Plasma high density lipoproteins (HDL) comprise a highly heterogeneous family of lipoprotein particles, differing in density, size, surface charge, and lipid and protein composition. Epidemiological studies have shown that plasma HDL level inversely correlates with atherosclerotic cardiovascular disease. The most relevant atheroprotective function of HDL is to promote the removal of cholesterol from macrophages within the arterial wall and deliver it to the liver for excretion in a process called reverse cholesterol transport. In addition, HDLs can contribute to the maintenance of endothelial cell homeostasis and have potent antioxidant properties. It has been long suggested that individual HDL subclasses may differ in terms of their functional properties, but which one is the good particle remains to be defined. Inherited HDL disorders are rare monogenic diseases due to mutations in genes encoding proteins involved in HDL metabolism. These disorders are not only characterized by extremely low or high plasma HDL levels but also by an abnormal HDL subclass distribution, and thus represent a unique tool to understand the relationship between plasma HDL concentration, HDL function, and HDL-mediated atheroprotection. This article is part of a Special Issue entitled Linking transcription to physiology in lipodomics.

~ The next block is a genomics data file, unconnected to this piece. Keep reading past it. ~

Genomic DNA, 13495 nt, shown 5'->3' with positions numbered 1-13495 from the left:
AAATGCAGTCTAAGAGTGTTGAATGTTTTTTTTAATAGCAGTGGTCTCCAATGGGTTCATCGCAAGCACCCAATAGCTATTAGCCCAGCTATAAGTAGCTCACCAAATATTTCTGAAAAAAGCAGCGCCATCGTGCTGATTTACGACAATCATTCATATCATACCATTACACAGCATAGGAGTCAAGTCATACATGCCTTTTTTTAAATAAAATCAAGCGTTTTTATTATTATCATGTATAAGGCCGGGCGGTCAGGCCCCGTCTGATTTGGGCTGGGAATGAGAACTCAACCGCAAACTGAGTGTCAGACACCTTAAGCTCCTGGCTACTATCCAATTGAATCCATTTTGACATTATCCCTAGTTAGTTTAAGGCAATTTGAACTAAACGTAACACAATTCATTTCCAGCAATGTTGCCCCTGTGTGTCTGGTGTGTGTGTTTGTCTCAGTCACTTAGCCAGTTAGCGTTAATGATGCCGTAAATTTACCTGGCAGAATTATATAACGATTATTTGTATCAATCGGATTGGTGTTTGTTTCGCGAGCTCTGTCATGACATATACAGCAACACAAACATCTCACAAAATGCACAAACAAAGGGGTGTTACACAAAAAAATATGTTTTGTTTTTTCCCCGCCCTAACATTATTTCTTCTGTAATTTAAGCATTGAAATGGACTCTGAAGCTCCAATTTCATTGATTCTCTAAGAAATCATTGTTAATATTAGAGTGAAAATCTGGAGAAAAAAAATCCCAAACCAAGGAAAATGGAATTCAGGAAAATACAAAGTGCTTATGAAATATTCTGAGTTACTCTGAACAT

HDL and atherosclerosis : insights from inherited HDL disorders / L. Calabresi, M. Gomaraschi, S. Simonelli, F. Bernini, G. Franceschini. - In: BIOCHIMICA ET BIOPHYSICA ACTA-MOLECULAR AND CELL BIOLOGY OF LIPIDS. - ISSN 1388-1981. - 1851:1(2015 Jan), pp. 13-18. [10.1016/j.bbalip.2014.07.015]

HDL and atherosclerosis : insights from inherited HDL disorders

L. Calabresi
;
M. Gomaraschi
Secondo
;
S. Simonelli;G. Franceschini
Ultimo
2015

Abstract

Plasma high density lipoproteins (HDL) comprise a highly heterogeneous family of lipoprotein particles, differing in density, size, surface charge, and lipid and protein composition. Epidemiological studies have shown that plasma HDL level inversely correlates with atherosclerotic cardiovascular disease. The most relevant atheroprotective function of HDL is to promote the removal of cholesterol from macrophages within the arterial wall and deliver it to the liver for excretion in a process called reverse cholesterol transport. In addition, HDLs can contribute to the maintenance of endothelial cell homeostasis and have potent antioxidant properties. It has been long suggested that individual HDL subclasses may differ in terms of their functional properties, but which one is the good particle remains to be defined. Inherited HDL disorders are rare monogenic diseases due to mutations in genes encoding proteins involved in HDL metabolism. These disorders are not only characterized by extremely low or high plasma HDL levels but also by an abnormal HDL subclass distribution, and thus represent a unique tool to understand the relationship between plasma HDL concentration, HDL function, and HDL-mediated atheroprotection. This article is part of a Special Issue entitled Linking transcription to physiology in lipodomics.
Carotid intima media thickness; Cholesterol efflux; Endothelium; HDL subclasses; High density lipoprotein; Inherited HDL disorder
Settore BIO/14 - Farmacologia
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Utilizza questo identificativo per citare o creare un link a questo documento: https://hdl.handle.net/2434/249555
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